From an inspiration standpoint, what went into the crafting of your new EP, “Good Things?”
Wafia: The big thing for me in 2019…I had to do a lot of grieving that year. Not like anyone died—thank God—more that I had a really big breakup with a very toxic partner and then I had a bunch of friends very suddenly cut me out of their lives. I still haven’t really had closure, but those experiences make for really great songwriting material [laughs]. I looked at everything as an opportunity to grow and this EP is the culmination of that.
So the EP is an expression of your growth.
Wafia: Definitely. And it’s growth on so many levels. I think I’m definitely more confident than I’ve ever been. I’m more comfortable with myself in my skin and in my body, and I’m more comfortable having severed the relationships that I let go of last year in order to have room for the ones I have now. There’s a lot of hardship I had to deal with that got me to where I am presently.
In talking about these past relationships with certain people, I know that some folks have the capacity to be like, “This person is not the kind of friend I would call in a crisis, and that’s okay.” Some people have room within themselves for that kind of duality from friends, but I really struggle with it. I want “ride or dies” in my corner. I’m so willing to give to others at the expense of myself, and I’m not saying I need other people to do that for me, but small gestures [of giving] go a long way for me. I don’t need all of you all the time, I’m not a very demanding friend, but I think I need you to meet me in the middle, and I don’t think that’s too much to ask.
For your song “Flowers and Superpowers,” how did cannabis play a role in its creation?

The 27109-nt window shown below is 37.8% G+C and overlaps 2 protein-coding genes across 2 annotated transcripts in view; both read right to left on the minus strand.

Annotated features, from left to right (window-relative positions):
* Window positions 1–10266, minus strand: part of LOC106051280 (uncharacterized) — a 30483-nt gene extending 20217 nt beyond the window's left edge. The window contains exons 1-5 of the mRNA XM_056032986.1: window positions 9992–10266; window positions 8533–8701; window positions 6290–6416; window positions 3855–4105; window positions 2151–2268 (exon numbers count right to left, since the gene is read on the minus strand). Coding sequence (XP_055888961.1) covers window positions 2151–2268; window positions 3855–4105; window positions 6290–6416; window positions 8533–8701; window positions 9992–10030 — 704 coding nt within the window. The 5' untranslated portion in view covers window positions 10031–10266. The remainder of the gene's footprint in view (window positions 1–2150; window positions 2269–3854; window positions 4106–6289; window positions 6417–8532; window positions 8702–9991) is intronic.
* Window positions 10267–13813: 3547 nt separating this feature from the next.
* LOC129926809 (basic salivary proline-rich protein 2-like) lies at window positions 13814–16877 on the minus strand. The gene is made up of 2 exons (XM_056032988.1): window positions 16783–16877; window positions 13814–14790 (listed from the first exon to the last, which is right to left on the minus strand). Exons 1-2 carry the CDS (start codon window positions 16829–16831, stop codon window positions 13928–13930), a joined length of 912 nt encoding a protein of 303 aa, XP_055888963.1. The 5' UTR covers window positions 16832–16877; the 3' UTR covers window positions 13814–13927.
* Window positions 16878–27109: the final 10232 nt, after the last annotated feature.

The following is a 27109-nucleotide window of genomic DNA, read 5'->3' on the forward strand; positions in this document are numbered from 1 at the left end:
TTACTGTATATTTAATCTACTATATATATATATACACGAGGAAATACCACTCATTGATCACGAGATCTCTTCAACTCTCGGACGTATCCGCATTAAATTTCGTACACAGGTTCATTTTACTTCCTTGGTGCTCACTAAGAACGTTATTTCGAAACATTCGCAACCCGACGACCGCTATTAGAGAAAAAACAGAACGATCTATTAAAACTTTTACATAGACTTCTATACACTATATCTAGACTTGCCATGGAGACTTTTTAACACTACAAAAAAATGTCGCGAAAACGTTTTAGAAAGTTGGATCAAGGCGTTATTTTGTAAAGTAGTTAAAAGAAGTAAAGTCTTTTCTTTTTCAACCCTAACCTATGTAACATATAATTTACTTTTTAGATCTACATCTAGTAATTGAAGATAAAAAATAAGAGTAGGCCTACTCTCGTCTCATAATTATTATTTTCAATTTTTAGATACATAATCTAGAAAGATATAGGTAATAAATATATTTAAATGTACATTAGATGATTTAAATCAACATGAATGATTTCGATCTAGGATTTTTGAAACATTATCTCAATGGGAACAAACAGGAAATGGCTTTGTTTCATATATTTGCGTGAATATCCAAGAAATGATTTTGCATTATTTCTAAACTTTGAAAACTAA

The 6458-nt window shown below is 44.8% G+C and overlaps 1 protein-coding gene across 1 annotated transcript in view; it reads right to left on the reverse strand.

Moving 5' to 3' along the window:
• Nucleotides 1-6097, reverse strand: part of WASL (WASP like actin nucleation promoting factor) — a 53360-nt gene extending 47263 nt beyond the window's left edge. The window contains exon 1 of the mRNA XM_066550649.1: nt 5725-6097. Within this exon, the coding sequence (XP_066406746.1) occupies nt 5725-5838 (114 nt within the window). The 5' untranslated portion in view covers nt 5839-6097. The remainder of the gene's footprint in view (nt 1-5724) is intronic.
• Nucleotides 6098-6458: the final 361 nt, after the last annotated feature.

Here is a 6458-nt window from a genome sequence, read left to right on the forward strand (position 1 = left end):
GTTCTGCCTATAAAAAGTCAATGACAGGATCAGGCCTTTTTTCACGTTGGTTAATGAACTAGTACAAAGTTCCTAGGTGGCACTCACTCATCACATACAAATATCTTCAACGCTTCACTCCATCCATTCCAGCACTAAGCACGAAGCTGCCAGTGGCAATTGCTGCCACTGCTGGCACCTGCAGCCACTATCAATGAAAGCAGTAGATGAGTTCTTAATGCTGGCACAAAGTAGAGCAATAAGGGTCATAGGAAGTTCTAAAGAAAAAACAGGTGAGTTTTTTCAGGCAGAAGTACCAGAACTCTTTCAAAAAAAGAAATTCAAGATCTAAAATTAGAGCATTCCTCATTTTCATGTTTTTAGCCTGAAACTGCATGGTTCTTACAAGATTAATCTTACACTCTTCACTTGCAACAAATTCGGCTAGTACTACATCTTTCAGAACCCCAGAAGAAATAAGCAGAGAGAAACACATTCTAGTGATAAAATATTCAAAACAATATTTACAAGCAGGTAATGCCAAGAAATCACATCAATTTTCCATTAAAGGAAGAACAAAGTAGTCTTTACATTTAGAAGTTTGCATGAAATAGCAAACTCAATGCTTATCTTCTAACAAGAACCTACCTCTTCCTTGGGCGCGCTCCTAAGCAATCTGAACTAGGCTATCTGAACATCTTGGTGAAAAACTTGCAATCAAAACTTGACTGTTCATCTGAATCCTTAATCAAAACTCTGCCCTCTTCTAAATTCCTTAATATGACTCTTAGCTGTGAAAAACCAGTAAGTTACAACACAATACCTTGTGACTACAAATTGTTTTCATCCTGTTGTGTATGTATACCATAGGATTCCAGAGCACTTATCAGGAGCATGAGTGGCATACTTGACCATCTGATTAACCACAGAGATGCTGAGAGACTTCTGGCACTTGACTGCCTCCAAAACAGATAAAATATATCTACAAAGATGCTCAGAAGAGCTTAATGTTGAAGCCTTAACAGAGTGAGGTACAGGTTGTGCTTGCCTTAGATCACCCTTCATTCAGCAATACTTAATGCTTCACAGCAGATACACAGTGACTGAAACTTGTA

Wafia: I’d smoked weed a few times but never “correctly,” so I decided to try edibles. My partner at the time had given me a 10 milligram cookie and I ended up eating the entire cookie. Right when I was about to say “I don’t feel anything,” [the high] came on really strong, stronger than usual. I was convinced the FBI were outside and that we were being surveilled and that my heart was going to explode out of my chest. The next couple of days—which happened to be the ones we played Coachella—I was still high, and spent the entire weekend very anxious. The experience was almost hallucinogenic.
A couple of months later, I was writing with my friend Stephen [Wrable], and had been listening to a lot of Shania Twain. Shania Twain has these really cool key changes in some of her songs where you can’t even tell that she’s doing them. I knew for my next body of work, I needed a key-change song. Stephen and I were messing around on the piano with Rogét [Chahayed], who pulled up this keyboard line that immediately made me see a song about my edible experience. He played some bird sound in the background that sounded like sitting on the grass looking at a blue sky. I thought, “What would it sound like if my edible experience was only complete love,” and also had a key change? That’s the rabbit hole I went down for that song and it’s become one of my favorites. I love that the song almost sounds like a trip, too.
How have you used cannabis since that experience?
Wafia: I definitely started smoking way too much weed. I was using wax pens constantly. There was one in my pocket at all times, except in the studio. I can have an addictive personality and there’s nothing I’m more afraid of than making a really big song while I’m high and then feeling like I always have to get high to accomplish [a hit song again]. To this day, I’ve never written high, and use [weed] more as a stress reliever.
Only over the last couple of months have I been smoking a joint maybe once a week. I’ve really enjoyed that as a way to completely switch off. But I only ever use weed that’s been given to me, I’ve never really bought it. My current partner will actually roll me little joints that I can take home to myself, which has become somewhat of a ritual.
And now when your partner or friends come over, they’ll be able to enjoy their creations with you.
Wafia: I like thinking about it that way for sure. Like, “Remember this joint you rolled me three weeks ago?” I still have it.
Follow @wafiaaa and check out her EP “Good Things” now available everywhere.